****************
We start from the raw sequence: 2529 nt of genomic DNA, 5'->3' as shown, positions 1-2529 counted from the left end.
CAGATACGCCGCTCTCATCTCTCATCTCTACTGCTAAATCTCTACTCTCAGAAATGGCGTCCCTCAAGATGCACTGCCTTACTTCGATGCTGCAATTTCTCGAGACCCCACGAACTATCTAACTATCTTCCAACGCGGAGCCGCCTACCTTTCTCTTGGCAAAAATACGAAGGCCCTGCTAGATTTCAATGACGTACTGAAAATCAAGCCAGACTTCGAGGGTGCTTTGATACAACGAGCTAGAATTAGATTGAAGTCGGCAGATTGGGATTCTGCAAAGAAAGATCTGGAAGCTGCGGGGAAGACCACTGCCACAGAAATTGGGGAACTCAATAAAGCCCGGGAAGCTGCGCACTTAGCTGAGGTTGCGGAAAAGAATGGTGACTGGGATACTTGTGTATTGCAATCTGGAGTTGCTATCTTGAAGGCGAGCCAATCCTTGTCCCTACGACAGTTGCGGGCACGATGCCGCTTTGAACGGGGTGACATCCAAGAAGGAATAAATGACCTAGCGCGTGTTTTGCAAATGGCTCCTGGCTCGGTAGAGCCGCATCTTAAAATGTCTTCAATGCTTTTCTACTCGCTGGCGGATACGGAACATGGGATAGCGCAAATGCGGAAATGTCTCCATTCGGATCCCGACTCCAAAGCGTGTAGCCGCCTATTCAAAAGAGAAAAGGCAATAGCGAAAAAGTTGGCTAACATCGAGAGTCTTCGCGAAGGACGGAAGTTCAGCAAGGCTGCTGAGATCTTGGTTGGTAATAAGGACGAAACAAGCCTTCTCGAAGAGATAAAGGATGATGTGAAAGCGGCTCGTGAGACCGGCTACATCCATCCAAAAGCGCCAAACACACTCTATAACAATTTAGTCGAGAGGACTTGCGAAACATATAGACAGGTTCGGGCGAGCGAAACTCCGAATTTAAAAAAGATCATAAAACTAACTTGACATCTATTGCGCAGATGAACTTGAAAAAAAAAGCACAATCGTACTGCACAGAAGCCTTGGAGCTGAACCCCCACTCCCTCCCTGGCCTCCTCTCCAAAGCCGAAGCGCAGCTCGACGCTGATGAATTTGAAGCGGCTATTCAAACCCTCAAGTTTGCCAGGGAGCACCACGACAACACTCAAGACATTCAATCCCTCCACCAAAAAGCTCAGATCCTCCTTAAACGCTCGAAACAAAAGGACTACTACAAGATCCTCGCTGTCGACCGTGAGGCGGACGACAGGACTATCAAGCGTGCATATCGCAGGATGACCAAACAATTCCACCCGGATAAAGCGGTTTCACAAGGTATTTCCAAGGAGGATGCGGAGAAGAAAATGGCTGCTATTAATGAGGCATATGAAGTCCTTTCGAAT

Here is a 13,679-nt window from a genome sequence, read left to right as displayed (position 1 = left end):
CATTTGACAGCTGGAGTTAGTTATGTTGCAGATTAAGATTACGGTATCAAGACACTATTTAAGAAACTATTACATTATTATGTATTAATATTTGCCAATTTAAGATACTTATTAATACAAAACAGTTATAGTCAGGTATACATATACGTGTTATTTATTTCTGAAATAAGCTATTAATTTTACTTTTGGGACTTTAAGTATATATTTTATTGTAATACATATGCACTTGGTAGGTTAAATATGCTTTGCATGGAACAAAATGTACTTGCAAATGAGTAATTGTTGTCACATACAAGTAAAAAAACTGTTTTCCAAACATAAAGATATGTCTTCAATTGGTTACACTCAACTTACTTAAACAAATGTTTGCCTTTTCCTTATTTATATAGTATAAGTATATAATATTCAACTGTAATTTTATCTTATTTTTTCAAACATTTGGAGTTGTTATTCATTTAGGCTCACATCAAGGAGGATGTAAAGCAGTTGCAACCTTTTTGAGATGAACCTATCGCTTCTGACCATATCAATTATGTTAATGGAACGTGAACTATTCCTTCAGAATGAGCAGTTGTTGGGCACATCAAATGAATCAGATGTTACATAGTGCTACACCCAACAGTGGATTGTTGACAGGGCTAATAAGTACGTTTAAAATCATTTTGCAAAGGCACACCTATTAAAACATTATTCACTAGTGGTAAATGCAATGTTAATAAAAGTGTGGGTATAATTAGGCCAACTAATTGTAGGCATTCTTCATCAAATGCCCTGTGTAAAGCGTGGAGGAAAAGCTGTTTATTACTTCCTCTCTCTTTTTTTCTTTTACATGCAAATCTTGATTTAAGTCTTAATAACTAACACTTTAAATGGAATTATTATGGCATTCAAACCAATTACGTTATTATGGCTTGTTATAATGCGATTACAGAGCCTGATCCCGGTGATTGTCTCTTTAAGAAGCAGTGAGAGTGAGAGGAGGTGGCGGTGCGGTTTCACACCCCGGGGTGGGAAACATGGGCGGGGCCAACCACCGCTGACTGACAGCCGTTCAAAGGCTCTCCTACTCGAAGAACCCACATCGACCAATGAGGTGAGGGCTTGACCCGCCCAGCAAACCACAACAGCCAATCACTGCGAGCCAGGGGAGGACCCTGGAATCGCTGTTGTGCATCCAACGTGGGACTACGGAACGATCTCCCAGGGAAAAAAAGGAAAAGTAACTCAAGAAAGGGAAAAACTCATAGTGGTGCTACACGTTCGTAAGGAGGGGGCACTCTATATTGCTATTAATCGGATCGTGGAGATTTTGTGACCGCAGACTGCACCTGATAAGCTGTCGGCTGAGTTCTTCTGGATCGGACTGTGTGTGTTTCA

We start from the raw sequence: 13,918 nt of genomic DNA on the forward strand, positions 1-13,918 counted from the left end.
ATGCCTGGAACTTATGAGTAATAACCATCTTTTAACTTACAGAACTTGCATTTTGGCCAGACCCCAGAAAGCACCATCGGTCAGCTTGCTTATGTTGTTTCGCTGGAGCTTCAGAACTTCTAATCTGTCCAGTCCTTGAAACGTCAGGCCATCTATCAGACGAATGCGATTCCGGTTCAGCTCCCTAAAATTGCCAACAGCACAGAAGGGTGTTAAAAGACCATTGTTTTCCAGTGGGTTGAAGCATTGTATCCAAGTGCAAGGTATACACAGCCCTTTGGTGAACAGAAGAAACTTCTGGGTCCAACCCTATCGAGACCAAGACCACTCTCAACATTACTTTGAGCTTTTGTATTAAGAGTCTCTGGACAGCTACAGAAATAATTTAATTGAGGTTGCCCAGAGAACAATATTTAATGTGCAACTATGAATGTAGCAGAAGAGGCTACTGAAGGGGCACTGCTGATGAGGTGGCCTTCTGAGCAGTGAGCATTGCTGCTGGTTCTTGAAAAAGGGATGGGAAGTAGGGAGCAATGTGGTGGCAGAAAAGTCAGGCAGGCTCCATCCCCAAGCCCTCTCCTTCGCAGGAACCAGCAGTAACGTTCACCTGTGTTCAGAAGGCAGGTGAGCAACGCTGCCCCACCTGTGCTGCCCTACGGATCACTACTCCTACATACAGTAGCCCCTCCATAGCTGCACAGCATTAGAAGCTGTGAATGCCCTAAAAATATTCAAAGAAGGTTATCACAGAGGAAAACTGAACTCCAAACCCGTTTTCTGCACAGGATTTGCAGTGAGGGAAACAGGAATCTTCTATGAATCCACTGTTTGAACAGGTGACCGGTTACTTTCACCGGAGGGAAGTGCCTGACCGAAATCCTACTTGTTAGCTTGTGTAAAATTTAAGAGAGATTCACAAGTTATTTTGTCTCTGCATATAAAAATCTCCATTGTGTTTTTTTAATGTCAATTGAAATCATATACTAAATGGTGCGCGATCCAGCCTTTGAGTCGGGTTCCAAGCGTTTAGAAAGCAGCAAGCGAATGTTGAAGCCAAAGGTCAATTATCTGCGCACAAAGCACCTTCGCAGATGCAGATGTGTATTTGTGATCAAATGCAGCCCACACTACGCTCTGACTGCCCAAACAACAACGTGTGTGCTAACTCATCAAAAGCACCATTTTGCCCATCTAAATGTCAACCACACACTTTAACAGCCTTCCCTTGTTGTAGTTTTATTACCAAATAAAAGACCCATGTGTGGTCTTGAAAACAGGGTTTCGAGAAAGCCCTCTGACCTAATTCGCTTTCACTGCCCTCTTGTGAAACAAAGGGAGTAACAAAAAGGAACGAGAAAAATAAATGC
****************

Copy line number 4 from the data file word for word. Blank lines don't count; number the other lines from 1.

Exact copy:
CATTTGACAGCTGGAGTTAGTTATGTTGCAGATTAAGATTACGGTATCAAGACACTATTTAAGAAACTATTACATTATTATGTATTAATATTTGCCAATTTAAGATACTTATTAATACAAAACAGTTATAGTCAGGTATACATATACGTGTTATTTATTTCTGAAATAAGCTATTAATTTTACTTTTGGGACTTTAAGTATATATTTTATTGTAATACATATGCACTTGGTAGGTTAAATATGCTTTGCATGGAACAAAATGTACTTGCAAATGAGTAATTGTTGTCACATACAAGTAAAAAAACTGTTTTCCAAACATAAAGATATGTCTTCAATTGGTTACACTCAACTTACTTAAACAAATGTTTGCCTTTTCCTTATTTATATAGTATAAGTATATAATATTCAACTGTAATTTTATCTTATTTTTTCAAACATTTGGAGTTGTTATTCATTTAGGCTCACATCAAGGAGGATGTAAAGCAGTTGCAACCTTTTTGAGATGAACCTATCGCTTCTGACCATATCAATTATGTTAATGGAACGTGAACTATTCCTTCAGAATGAGCAGTTGTTGGGCACATCAAATGAATCAGATGTTACATAGTGCTACACCCAACAGTGGATTGTTGACAGGGCTAATAAGTACGTTTAAAATCATTTTGCAAAGGCACACCTATTAAAACATTATTCACTAGTGGTAAATGCAATGTTAATAAAAGTGTGGGTATAATTAGGCCAACTAATTGTAGGCATTCTTCATCAAATGCCCTGTGTAAAGCGTGGAGGAAAAGCTGTTTATTACTTCCTCTCTCTTTTTTTCTTTTACATGCAAATCTTGATTTAAGTCTTAATAACTAACACTTTAAATGGAATTATTATGGCATTCAAACCAATTACGTTATTATGGCTTGTTATAATGCGATTACAGAGCCTGATCCCGGTGATTGTCTCTTTAAGAAGCAGTGAGAGTGAGAGGAGGTGGCGGTGCGGTTTCACACCCCGGGGTGGGAAACATGGGCGGGGCCAACCACCGCTGACTGACAGCCGTTCAAAGGCTCTCCTACTCGAAGAACCCACATCGACCAATGAGGTGAGGGCTTGACCCGCCCAGCAAACCACAACAGCCAATCACTGCGAGCCAGGGGAGGACCCTGGAATCGCTGTTGTGCATCCAACGTGGGACTACGGAACGATCTCCCAGGGAAAAAAAGGAAAAGTAACTCAAGAAAGGGAAAAACTCATAGTGGTGCTACACGTTCGTAAGGAGGGGGCACTCTATATTGCTATTAATCGGATCGTGGAGATTTTGTGACCGCAGACTGCACCTGATAAGCTGTCGGCTGAGTTCTTCTGGATCGGACTGTGTGTGTTTCA